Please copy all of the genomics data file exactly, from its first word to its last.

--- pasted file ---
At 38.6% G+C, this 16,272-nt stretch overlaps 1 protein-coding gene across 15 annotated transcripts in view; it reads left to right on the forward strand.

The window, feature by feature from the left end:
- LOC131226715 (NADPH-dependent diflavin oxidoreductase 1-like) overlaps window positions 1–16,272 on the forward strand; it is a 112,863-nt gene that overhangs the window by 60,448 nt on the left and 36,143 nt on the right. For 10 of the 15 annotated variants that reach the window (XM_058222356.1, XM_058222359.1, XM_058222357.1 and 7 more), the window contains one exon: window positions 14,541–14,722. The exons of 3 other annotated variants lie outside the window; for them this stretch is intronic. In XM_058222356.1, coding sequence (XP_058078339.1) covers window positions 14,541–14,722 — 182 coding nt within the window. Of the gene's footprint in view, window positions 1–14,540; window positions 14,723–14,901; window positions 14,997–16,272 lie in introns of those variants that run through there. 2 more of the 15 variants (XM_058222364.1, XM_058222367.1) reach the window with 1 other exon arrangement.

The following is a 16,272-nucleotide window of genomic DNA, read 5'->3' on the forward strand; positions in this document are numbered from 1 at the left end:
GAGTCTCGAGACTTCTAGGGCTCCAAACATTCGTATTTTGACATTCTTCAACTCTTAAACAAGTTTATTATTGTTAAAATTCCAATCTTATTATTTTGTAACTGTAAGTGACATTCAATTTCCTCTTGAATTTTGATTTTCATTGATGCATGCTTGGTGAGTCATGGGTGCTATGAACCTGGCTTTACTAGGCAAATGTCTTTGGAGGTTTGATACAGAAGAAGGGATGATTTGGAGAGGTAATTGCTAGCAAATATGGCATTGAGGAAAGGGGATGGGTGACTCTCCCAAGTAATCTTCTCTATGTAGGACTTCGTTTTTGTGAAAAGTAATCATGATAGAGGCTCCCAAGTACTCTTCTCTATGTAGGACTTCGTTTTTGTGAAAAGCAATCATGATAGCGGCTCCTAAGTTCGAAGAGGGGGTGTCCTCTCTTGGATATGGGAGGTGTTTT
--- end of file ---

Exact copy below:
At 38.6% G+C, this 16,272-nt stretch overlaps 1 protein-coding gene across 15 annotated transcripts in view; it reads left to right on the forward strand.

The window, feature by feature from the left end:
- LOC131226715 (NADPH-dependent diflavin oxidoreductase 1-like) overlaps window positions 1–16,272 on the forward strand; it is a 112,863-nt gene that overhangs the window by 60,448 nt on the left and 36,143 nt on the right. For 10 of the 15 annotated variants that reach the window (XM_058222356.1, XM_058222359.1, XM_058222357.1 and 7 more), the window contains one exon: window positions 14,541–14,722. The exons of 3 other annotated variants lie outside the window; for them this stretch is intronic. In XM_058222356.1, coding sequence (XP_058078339.1) covers window positions 14,541–14,722 — 182 coding nt within the window. Of the gene's footprint in view, window positions 1–14,540; window positions 14,723–14,901; window positions 14,997–16,272 lie in introns of those variants that run through there. 2 more of the 15 variants (XM_058222364.1, XM_058222367.1) reach the window with 1 other exon arrangement.

The following is a 16,272-nucleotide window of genomic DNA, read 5'->3' on the forward strand; positions in this document are numbered from 1 at the left end:
GAGTCTCGAGACTTCTAGGGCTCCAAACATTCGTATTTTGACATTCTTCAACTCTTAAACAAGTTTATTATTGTTAAAATTCCAATCTTATTATTTTGTAACTGTAAGTGACATTCAATTTCCTCTTGAATTTTGATTTTCATTGATGCATGCTTGGTGAGTCATGGGTGCTATGAACCTGGCTTTACTAGGCAAATGTCTTTGGAGGTTTGATACAGAAGAAGGGATGATTTGGAGAGGTAATTGCTAGCAAATATGGCATTGAGGAAAGGGGATGGGTGACTCTCCCAAGTAATCTTCTCTATGTAGGACTTCGTTTTTGTGAAAAGTAATCATGATAGAGGCTCCCAAGTACTCTTCTCTATGTAGGACTTCGTTTTTGTGAAAAGCAATCATGATAGCGGCTCCTAAGTTCGAAGAGGGGGTGTCCTCTCTTGGATATGGGAGGTGTTTT